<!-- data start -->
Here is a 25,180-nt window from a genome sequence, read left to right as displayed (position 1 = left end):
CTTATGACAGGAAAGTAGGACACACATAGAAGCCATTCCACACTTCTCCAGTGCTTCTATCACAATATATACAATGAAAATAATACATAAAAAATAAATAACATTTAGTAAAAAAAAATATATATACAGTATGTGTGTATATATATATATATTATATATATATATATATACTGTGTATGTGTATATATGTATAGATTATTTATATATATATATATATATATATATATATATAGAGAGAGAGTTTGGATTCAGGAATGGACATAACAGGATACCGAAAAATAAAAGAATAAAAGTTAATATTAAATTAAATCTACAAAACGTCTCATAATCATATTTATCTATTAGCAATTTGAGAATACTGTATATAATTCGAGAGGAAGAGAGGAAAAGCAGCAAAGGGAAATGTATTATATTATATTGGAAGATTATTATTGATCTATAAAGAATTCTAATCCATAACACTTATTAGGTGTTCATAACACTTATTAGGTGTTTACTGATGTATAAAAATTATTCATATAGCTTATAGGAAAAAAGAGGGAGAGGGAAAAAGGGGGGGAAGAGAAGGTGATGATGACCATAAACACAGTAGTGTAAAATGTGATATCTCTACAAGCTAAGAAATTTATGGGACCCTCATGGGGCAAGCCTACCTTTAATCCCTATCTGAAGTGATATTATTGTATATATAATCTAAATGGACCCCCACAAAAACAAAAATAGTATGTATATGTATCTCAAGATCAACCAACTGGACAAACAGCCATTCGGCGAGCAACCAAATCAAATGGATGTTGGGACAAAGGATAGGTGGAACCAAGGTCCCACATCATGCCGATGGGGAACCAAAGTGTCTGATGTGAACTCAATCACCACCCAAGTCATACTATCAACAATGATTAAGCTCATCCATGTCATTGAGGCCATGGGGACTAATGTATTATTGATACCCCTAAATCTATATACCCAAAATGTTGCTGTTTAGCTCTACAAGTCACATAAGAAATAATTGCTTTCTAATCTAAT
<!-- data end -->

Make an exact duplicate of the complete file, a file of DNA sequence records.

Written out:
Here is a 25,180-nt window from a genome sequence, read left to right as displayed (position 1 = left end):
CTTATGACAGGAAAGTAGGACACACATAGAAGCCATTCCACACTTCTCCAGTGCTTCTATCACAATATATACAATGAAAATAATACATAAAAAATAAATAACATTTAGTAAAAAAAAATATATATACAGTATGTGTGTATATATATATATATTATATATATATATATATACTGTGTATGTGTATATATGTATAGATTATTTATATATATATATATATATATATATATATATAGAGAGAGAGTTTGGATTCAGGAATGGACATAACAGGATACCGAAAAATAAAAGAATAAAAGTTAATATTAAATTAAATCTACAAAACGTCTCATAATCATATTTATCTATTAGCAATTTGAGAATACTGTATATAATTCGAGAGGAAGAGAGGAAAAGCAGCAAAGGGAAATGTATTATATTATATTGGAAGATTATTATTGATCTATAAAGAATTCTAATCCATAACACTTATTAGGTGTTCATAACACTTATTAGGTGTTTACTGATGTATAAAAATTATTCATATAGCTTATAGGAAAAAAGAGGGAGAGGGAAAAAGGGGGGGAAGAGAAGGTGATGATGACCATAAACACAGTAGTGTAAAATGTGATATCTCTACAAGCTAAGAAATTTATGGGACCCTCATGGGGCAAGCCTACCTTTAATCCCTATCTGAAGTGATATTATTGTATATATAATCTAAATGGACCCCCACAAAAACAAAAATAGTATGTATATGTATCTCAAGATCAACCAACTGGACAAACAGCCATTCGGCGAGCAACCAAATCAAATGGATGTTGGGACAAAGGATAGGTGGAACCAAGGTCCCACATCATGCCGATGGGGAACCAAAGTGTCTGATGTGAACTCAATCACCACCCAAGTCATACTATCAACAATGATTAAGCTCATCCATGTCATTGAGGCCATGGGGACTAATGTATTATTGATACCCCTAAATCTATATACCCAAAATGTTGCTGTTTAGCTCTACAAGTCACATAAGAAATAATTGCTTTCTAATCTAAT